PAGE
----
Before leaving the Clachan we are remindcd of that beautiful and much-loved Gaelic song, “Clachan Glendaruel”, written by Angus Fletcher, schoolmaster, in praise of Jean Currie, a lass of great beauty who lived in neighbouring Glen Lean.

In the centre of the Glen in what is now the Caravan Park, you will find the ruins of Glendaruel House. With the passing of the Campbells, the estate came into the hands of a gentleman called Wiggan. He had the principal rooms panelled in Australian Kauri pine, and the main floors with close boarded maple and oak; however, more of this later.

Next to occupy the estate was the Surgeon, William Harrison Cripps, Surgeon to St. Bartholomews Hospital, and Vice-President of the Royal College of Surgeons.  What is believed to be the first operation for the removal of an appendix was performed by Cripps on King Edward VII.  Rosa Cripps, a daughter by his first marriage, lived at Evanechan, above Otter Ferry, on Loch Fyne.  Her father had a road hewn out of the hillside above Maymore Farm and rising to over a thousand feet then descending to Evanechan.  This road could be traversed by saddle pony and horse-drawn sledge.  A monument at the side of the road gives the date as 1906. This road is still used to transport feeding stuff to the sheep on the high hill.

A prominent landmark which draws the interest of people pasing through the West Glen is St. Sophia’s Chapel, built by Cripps for his second wife, who was a Catholic.  A small mound surrounded by birch trees at the home farm, is retained by the Campbell family, with the exclusive right of burial for all time. This burial ground is known as “Dun An 0ir (Mound of Earth), though many of the stones have weathered with the passing years, one still readable is: — “in memory of Elizabeth Campbell, the beloved and lamented wife of Archibald Campbell of Glendaruel, and the only child of Dr. J. R. Hume, of London, Physician to His Grace the Duke of Wellington, who died at Glendaruel House, 15th September, 1857”.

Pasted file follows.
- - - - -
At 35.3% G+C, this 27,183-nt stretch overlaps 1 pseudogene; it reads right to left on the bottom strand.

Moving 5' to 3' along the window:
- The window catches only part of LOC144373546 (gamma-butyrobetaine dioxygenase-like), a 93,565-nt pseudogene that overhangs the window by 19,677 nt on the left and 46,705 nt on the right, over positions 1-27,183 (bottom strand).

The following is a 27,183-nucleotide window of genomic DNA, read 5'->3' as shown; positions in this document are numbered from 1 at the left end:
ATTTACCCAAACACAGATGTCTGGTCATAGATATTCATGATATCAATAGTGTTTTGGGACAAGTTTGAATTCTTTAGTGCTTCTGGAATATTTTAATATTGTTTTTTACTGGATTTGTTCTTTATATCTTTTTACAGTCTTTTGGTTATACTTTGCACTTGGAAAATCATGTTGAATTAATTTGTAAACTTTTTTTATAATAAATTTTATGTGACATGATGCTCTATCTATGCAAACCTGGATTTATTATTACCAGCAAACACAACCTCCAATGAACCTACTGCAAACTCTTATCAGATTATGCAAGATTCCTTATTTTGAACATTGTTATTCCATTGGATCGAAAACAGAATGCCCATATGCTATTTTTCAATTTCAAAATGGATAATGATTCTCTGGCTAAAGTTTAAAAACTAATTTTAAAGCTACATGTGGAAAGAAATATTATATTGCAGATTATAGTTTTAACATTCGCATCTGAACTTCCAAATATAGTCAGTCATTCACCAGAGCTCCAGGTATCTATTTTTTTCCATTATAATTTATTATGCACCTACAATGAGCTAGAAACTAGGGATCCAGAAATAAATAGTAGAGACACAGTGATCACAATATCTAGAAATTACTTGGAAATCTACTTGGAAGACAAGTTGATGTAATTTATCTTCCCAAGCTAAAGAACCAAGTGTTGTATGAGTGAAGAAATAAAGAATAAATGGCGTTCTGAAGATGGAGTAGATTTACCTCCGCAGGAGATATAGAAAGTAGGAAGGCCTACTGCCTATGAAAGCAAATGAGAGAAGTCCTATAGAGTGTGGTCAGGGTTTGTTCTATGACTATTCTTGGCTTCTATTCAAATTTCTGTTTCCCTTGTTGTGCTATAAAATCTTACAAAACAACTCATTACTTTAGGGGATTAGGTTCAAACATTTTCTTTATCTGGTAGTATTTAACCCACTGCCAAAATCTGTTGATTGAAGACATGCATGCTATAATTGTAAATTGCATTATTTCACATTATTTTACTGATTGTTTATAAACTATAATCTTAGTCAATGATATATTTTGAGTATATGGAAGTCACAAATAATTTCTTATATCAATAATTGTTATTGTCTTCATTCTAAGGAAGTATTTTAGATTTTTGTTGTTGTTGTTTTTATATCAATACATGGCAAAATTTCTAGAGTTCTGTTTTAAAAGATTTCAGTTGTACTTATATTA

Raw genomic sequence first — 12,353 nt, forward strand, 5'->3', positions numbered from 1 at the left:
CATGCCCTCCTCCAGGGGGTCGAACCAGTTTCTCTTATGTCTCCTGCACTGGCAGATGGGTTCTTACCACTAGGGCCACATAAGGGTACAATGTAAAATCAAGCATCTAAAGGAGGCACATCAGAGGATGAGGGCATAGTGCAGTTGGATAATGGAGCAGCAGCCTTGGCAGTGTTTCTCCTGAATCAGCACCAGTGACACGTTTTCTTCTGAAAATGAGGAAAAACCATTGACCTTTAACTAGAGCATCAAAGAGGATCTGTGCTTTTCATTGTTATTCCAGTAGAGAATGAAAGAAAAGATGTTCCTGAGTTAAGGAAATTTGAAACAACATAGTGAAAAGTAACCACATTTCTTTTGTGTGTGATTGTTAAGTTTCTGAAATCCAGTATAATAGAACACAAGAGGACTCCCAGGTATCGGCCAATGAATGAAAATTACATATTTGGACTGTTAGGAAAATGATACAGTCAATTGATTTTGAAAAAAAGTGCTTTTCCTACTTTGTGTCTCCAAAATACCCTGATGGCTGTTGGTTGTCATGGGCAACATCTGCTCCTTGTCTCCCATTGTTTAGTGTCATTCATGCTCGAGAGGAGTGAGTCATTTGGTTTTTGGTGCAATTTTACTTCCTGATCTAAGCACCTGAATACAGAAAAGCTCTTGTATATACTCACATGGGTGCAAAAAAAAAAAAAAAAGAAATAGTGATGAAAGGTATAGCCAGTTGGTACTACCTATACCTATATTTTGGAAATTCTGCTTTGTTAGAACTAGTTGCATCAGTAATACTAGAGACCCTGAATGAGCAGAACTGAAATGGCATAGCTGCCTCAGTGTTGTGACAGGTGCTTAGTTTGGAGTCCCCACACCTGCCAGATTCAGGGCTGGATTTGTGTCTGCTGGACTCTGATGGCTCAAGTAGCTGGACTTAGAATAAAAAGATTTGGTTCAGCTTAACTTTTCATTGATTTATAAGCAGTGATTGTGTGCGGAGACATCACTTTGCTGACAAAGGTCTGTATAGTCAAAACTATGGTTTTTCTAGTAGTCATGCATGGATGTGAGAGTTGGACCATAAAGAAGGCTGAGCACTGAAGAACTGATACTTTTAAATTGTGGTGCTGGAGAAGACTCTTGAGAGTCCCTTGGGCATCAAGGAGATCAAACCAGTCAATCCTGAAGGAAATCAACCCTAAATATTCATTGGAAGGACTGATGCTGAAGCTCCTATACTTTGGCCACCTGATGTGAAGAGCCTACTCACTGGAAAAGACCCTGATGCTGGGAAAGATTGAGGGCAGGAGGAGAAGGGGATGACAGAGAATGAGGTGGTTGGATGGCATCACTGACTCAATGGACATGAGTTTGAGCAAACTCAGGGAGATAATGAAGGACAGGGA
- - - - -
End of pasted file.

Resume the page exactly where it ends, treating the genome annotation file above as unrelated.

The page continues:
On the 24th July, the Estate was put up for auction.  Today the farms are mostly owner-occupied, and Glendaruel House, like many of our stately homes, is no more.  It became a hotel, and then some years ago was burnt down—the Kauri pine, maple and oak of the panelling and floors put in by Wiggan, defied all efforts to contain the blaze.

Moving to Garvie, to the place from which the Glen takes its name. Here a battle was fought between Meckan, son of Magnus, King of Norway, and the Gails. The bodies of the slain were thrown into the river which ows through the Glen, turning the water red with their blood. The river became the Ruail, and the Glen, Glendaruail or “Glen of Red Blood”, or as we spell it today, Glendaruel.

At the head of the Glen stands Dunans Castle, the home of Colonel Archibald Fletcher, Scots Guards, retired.  In the year 1630, the Campbells of Breadalban and Glenorchy united to oust the Fletchers from Achallder, their land of Loch Tulla.  Leaving Achallder, the Fletchers took with them a massive oak door, believing that in doing so that it would guarantee their ultimate return to their old lands. Sometime between the ’15 and ‘45 risings the Fletchers came to Glendaruel and settled in Dunans.  The door which was carried from Achallader is now the door to the small chapel at the top of the Castle. A mound in a field to the west of the Castle was the place where Court was held in past days—it was called Tom-a-Chrochadair (Hangman’s Mill).  The Hangman’s Tree is no more, but the Judges’ seat, fashioned and hewn out of a massive boulder, has been removed from the field and now stands by the south drive of the Castle policies.

As the day draws to its close and the shades of evening fall, who with the hearing ear, the seeing eye, standing by the river Ruel, could fail to observe:

As shadows lengthen on Maymore Hill
They skip and dance from rill to Till,
As by the river, a hatch of flies
Brings forth at once the evening rise,
As light applied to octane fuel
The sun goes down on Glendaruel.
The curlews flying through the Glen
To find their rest on highst Ben,
As in the shade the gentle roe
Slips from the streams that softly flow
As light reflected from finest Jewel
The sun goes down on Glendaruel.

May you enjoy your visit to Glendaruel, and may its peace and beauty stay with you.

Go with God!

GILBERT MACKELLAR,
Farmer, of Glendaruel.